When I applied to library school several years ago, it was not because I specifically wanted to work in a library or that I had dreamt of becoming a librarian since I was a wee lass, or that I had to work with books in some capacity and becoming a librarian would fulfill that and other bookish desires.

In truth, I applied to library school because a lot of jobs I wanted to apply to when I was finishing my first masters were requiring a MLIS or equivalent and they were not in the traditional library setting. I saw obtaining my MLIS as a means to an end, not to fulfill long held craving.

Now, if you talk to my mother, she will tell you a different story. She will weave you a tale of my interest in libraries and books stems back to when I was knee high to a grasshopper, when during the summers I would pack my lunch, hop on my bike and ride to our local library, get my books for the day(s) and spend most of my time reading/writing on the banks of St. Clair River before coming back home in the early evening.

She will probably then go on how when I was footless and floundering about in my 20s that she knew I needed to go to library school and begged me to go because it was my destiny. During these stories, she will interject that my love affair with reading is generational and ordained and if my brother is there, he will pipe in that my world has always been in ink and vellum, never of this current plane.

In the ways of Rashomon, all of these stories are true. Reading and books, were (and on some levels, still are) these ultra sacred spaces for me and me alone. I’ve built up a pretty turret with my fine cavalcade of books and who are you to traspass, uninvited, onto my sacred space? I was deathly afraid that I might lose my passion for books and reading if I were to make a living from it in some capacity.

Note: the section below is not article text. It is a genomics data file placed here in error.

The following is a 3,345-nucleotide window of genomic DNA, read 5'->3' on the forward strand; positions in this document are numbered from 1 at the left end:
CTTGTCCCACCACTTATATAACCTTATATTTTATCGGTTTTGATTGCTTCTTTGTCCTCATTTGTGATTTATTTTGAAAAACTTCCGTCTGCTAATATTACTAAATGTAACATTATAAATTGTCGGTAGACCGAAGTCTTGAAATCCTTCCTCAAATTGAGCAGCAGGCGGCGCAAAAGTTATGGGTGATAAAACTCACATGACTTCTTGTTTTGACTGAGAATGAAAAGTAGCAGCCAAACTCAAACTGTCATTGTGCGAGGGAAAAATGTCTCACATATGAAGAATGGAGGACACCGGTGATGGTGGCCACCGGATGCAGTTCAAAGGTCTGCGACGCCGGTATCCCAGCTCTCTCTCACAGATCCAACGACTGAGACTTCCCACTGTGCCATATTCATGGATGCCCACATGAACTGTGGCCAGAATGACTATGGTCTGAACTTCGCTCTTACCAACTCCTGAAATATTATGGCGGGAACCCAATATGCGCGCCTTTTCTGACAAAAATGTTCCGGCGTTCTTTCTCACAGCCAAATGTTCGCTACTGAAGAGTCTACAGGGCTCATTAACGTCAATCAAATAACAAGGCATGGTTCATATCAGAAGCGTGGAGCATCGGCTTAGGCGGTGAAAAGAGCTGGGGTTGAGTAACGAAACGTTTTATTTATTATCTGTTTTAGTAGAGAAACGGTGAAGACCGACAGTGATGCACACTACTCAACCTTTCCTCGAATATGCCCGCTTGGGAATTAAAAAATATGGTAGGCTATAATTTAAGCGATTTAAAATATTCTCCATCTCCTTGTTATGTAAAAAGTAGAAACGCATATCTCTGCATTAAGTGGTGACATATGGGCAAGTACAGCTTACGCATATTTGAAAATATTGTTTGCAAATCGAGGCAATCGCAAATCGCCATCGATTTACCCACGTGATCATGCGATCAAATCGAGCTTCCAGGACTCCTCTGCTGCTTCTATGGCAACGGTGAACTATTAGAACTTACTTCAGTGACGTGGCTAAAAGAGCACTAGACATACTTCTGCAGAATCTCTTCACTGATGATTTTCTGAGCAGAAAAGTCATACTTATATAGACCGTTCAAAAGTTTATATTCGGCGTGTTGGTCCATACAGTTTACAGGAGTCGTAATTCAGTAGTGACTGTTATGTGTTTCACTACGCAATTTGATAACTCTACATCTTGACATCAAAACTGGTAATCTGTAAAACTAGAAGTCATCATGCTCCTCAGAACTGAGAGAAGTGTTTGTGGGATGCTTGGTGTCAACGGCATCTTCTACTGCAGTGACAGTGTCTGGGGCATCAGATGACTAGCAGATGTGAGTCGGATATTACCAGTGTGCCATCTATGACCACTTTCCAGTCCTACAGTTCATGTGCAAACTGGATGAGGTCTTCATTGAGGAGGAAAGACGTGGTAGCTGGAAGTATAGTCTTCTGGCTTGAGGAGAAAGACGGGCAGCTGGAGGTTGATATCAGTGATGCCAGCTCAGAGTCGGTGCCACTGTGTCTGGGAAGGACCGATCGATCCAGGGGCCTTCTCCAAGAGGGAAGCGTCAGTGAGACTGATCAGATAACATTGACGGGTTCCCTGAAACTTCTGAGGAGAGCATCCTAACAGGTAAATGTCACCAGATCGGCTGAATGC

This seems to be the opposite advice of what most will tell you when they start sprouting those pithy, borrowed unoriginal commentary of “DO WHAT YOU LOVE!” when it comes to job advice. I didn’t necessarily want to share my passion with the world, when along with my Ted E. Bear, had been my sole companion and comforter since I was young. 1 On some levels, these are lines of bullshit. I did toy with going to library school several times during my undergrad and during my first masters, but it was not at the top of my list of future career prospects.

I did not find, as I may have previously suggested, that working in a bookstore for four years to diminish my love of books and reading. It, in fact, enhanced it significantly, more specifically when my employee discount was applicable to bargin and used books. Connecting people with new authors, new ways of doing things was terribly exciting. I loved doing Reader’s Advisory on the book floor because I often got an education myself from my customers, which in turn allowed me to enhance the stores fiction collection with titles that were previously not stocked. I met a lot of amazing people. I was able to create programming that was geared for our community and those programs were well attended. And lastly, working in a bookstore (sans all the bullshit body politic) was fun and on a lot of levels, I miss it greatly. So when people come to me and ask me about whether or not they should attend library school, I get this awkward feeling inside. Who am I to dispense myths and wonder when my own myriad of job career paths was hardly the place for attribution. I love the idea of library school as a figurehead but the actual going to and ultimately obtaining the MLIS degree?

It’s a joke and here’s why: